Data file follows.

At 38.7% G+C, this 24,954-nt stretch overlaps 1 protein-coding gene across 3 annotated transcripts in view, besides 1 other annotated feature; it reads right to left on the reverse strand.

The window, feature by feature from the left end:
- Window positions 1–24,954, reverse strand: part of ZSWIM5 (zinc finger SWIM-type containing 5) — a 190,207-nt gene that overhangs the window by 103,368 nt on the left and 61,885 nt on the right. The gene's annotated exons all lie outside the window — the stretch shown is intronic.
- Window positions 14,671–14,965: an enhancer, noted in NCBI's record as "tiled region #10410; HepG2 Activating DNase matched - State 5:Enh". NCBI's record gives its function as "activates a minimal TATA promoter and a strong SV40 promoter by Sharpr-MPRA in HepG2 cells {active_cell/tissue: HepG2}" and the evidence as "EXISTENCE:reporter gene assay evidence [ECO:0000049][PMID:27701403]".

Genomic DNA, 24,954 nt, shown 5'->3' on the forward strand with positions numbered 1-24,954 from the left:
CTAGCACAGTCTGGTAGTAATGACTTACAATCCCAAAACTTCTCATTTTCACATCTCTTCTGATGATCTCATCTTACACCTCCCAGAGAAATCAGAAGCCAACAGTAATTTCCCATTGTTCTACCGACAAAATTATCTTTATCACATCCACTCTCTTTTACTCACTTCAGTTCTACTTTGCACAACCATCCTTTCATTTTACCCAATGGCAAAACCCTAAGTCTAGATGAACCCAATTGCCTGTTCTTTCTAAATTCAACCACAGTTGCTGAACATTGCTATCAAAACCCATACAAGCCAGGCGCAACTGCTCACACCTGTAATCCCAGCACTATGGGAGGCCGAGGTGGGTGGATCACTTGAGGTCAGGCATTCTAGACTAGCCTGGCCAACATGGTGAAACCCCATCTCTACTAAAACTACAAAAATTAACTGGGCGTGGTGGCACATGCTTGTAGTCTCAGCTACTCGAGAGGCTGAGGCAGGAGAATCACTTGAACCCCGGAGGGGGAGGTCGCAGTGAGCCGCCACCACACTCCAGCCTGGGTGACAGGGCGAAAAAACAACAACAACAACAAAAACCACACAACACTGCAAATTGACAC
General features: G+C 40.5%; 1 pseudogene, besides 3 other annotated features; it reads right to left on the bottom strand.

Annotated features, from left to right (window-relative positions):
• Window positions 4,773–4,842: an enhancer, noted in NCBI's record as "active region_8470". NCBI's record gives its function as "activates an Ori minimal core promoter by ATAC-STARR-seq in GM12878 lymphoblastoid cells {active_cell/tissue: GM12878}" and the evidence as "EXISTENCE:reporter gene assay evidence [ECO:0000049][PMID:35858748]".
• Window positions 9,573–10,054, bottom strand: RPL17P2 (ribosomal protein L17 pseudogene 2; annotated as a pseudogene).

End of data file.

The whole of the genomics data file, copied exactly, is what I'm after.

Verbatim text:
At 38.7% G+C, this 24,954-nt stretch overlaps 1 protein-coding gene across 3 annotated transcripts in view, besides 1 other annotated feature; it reads right to left on the reverse strand.

The window, feature by feature from the left end:
- Window positions 1–24,954, reverse strand: part of ZSWIM5 (zinc finger SWIM-type containing 5) — a 190,207-nt gene that overhangs the window by 103,368 nt on the left and 61,885 nt on the right. The gene's annotated exons all lie outside the window — the stretch shown is intronic.
- Window positions 14,671–14,965: an enhancer, noted in NCBI's record as "tiled region #10410; HepG2 Activating DNase matched - State 5:Enh". NCBI's record gives its function as "activates a minimal TATA promoter and a strong SV40 promoter by Sharpr-MPRA in HepG2 cells {active_cell/tissue: HepG2}" and the evidence as "EXISTENCE:reporter gene assay evidence [ECO:0000049][PMID:27701403]".

Genomic DNA, 24,954 nt, shown 5'->3' on the forward strand with positions numbered 1-24,954 from the left:
CTAGCACAGTCTGGTAGTAATGACTTACAATCCCAAAACTTCTCATTTTCACATCTCTTCTGATGATCTCATCTTACACCTCCCAGAGAAATCAGAAGCCAACAGTAATTTCCCATTGTTCTACCGACAAAATTATCTTTATCACATCCACTCTCTTTTACTCACTTCAGTTCTACTTTGCACAACCATCCTTTCATTTTACCCAATGGCAAAACCCTAAGTCTAGATGAACCCAATTGCCTGTTCTTTCTAAATTCAACCACAGTTGCTGAACATTGCTATCAAAACCCATACAAGCCAGGCGCAACTGCTCACACCTGTAATCCCAGCACTATGGGAGGCCGAGGTGGGTGGATCACTTGAGGTCAGGCATTCTAGACTAGCCTGGCCAACATGGTGAAACCCCATCTCTACTAAAACTACAAAAATTAACTGGGCGTGGTGGCACATGCTTGTAGTCTCAGCTACTCGAGAGGCTGAGGCAGGAGAATCACTTGAACCCCGGAGGGGGAGGTCGCAGTGAGCCGCCACCACACTCCAGCCTGGGTGACAGGGCGAAAAAACAACAACAACAACAAAAACCACACAACACTGCAAATTGACAC
General features: G+C 40.5%; 1 pseudogene, besides 3 other annotated features; it reads right to left on the bottom strand.

Annotated features, from left to right (window-relative positions):
• Window positions 4,773–4,842: an enhancer, noted in NCBI's record as "active region_8470". NCBI's record gives its function as "activates an Ori minimal core promoter by ATAC-STARR-seq in GM12878 lymphoblastoid cells {active_cell/tissue: GM12878}" and the evidence as "EXISTENCE:reporter gene assay evidence [ECO:0000049][PMID:35858748]".
• Window positions 9,573–10,054, bottom strand: RPL17P2 (ribosomal protein L17 pseudogene 2; annotated as a pseudogene).